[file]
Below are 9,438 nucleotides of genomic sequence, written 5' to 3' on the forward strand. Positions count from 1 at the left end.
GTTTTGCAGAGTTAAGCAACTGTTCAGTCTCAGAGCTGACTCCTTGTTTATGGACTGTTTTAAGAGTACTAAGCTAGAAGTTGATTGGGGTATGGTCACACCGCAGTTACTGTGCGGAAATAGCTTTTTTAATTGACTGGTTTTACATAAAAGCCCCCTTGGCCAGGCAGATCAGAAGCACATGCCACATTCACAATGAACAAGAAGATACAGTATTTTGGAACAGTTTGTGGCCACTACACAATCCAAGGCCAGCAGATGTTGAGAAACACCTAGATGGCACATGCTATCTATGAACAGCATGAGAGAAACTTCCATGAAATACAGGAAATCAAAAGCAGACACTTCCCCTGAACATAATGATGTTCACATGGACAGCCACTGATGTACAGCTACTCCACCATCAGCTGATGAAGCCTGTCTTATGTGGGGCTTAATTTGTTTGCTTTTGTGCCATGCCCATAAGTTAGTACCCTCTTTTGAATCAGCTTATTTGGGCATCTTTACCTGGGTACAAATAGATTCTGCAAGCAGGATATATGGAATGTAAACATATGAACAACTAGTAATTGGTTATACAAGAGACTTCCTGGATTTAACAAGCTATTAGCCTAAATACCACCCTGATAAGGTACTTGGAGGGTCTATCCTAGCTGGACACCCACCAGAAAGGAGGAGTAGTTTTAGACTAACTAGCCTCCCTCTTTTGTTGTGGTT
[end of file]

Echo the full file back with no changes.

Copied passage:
Below are 9,438 nucleotides of genomic sequence, written 5' to 3' on the forward strand. Positions count from 1 at the left end.
GTTTTGCAGAGTTAAGCAACTGTTCAGTCTCAGAGCTGACTCCTTGTTTATGGACTGTTTTAAGAGTACTAAGCTAGAAGTTGATTGGGGTATGGTCACACCGCAGTTACTGTGCGGAAATAGCTTTTTTAATTGACTGGTTTTACATAAAAGCCCCCTTGGCCAGGCAGATCAGAAGCACATGCCACATTCACAATGAACAAGAAGATACAGTATTTTGGAACAGTTTGTGGCCACTACACAATCCAAGGCCAGCAGATGTTGAGAAACACCTAGATGGCACATGCTATCTATGAACAGCATGAGAGAAACTTCCATGAAATACAGGAAATCAAAAGCAGACACTTCCCCTGAACATAATGATGTTCACATGGACAGCCACTGATGTACAGCTACTCCACCATCAGCTGATGAAGCCTGTCTTATGTGGGGCTTAATTTGTTTGCTTTTGTGCCATGCCCATAAGTTAGTACCCTCTTTTGAATCAGCTTATTTGGGCATCTTTACCTGGGTACAAATAGATTCTGCAAGCAGGATATATGGAATGTAAACATATGAACAACTAGTAATTGGTTATACAAGAGACTTCCTGGATTTAACAAGCTATTAGCCTAAATACCACCCTGATAAGGTACTTGGAGGGTCTATCCTAGCTGGACACCCACCAGAAAGGAGGAGTAGTTTTAGACTAACTAGCCTCCCTCTTTTGTTGTGGTT